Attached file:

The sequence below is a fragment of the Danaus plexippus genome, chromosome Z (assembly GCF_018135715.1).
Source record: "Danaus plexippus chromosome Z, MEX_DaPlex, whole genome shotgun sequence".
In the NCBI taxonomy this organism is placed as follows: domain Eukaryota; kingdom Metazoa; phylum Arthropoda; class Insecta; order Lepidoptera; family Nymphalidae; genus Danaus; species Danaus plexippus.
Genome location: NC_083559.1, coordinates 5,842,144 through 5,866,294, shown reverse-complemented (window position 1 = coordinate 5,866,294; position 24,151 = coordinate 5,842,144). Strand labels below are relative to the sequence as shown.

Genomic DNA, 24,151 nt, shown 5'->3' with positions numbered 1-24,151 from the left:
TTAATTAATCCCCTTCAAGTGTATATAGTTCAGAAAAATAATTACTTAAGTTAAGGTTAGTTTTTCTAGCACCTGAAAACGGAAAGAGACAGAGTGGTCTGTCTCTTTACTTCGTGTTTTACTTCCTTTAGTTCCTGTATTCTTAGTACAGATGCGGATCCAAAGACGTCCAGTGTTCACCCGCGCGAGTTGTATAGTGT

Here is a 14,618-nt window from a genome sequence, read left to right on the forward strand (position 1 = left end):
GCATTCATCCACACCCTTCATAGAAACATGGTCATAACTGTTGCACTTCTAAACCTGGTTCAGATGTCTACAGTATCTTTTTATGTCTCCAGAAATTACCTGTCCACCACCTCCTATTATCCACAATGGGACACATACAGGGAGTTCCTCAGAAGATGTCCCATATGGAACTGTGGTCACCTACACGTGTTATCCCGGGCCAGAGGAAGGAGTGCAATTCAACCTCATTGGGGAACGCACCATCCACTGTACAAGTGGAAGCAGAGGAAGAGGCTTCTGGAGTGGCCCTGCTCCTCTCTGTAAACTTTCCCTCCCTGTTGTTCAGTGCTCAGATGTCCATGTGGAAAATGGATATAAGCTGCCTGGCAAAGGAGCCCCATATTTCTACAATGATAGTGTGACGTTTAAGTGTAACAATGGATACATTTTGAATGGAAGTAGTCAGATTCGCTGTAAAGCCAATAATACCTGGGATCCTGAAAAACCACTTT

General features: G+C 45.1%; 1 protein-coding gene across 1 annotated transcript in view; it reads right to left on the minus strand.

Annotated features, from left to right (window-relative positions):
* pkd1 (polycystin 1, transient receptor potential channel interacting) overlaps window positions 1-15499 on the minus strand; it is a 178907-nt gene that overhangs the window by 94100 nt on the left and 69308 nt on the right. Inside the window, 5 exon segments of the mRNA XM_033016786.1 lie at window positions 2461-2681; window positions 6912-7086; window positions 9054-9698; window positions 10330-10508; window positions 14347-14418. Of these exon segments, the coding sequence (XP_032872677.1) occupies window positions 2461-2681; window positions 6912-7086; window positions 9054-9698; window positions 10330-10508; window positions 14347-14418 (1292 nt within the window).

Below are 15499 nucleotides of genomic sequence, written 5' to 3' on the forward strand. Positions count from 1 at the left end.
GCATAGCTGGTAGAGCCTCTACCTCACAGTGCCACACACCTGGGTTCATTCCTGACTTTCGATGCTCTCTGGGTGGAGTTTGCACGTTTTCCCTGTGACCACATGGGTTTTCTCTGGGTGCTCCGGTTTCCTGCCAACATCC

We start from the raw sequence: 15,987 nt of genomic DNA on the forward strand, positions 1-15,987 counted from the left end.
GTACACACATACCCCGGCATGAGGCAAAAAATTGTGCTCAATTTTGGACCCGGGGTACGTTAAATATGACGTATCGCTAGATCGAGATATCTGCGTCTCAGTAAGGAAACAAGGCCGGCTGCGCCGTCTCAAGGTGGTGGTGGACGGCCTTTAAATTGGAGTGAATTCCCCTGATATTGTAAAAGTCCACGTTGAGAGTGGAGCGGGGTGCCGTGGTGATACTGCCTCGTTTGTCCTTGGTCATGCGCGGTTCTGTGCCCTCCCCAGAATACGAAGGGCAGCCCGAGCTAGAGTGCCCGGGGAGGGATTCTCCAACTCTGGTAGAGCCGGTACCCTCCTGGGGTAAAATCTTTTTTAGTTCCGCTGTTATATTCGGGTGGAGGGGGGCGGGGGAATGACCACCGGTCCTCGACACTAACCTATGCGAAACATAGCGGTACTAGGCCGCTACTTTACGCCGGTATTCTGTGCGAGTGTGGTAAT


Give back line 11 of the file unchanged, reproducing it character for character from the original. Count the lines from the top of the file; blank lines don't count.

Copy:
* pkd1 (polycystin 1, transient receptor potential channel interacting) overlaps window positions 1-15499 on the minus strand; it is a 178907-nt gene that overhangs the window by 94100 nt on the left and 69308 nt on the right. Inside the window, 5 exon segments of the mRNA XM_033016786.1 lie at window positions 2461-2681; window positions 6912-7086; window positions 9054-9698; window positions 10330-10508; window positions 14347-14418. Of these exon segments, the coding sequence (XP_032872677.1) occupies window positions 2461-2681; window positions 6912-7086; window positions 9054-9698; window positions 10330-10508; window positions 14347-14418 (1292 nt within the window).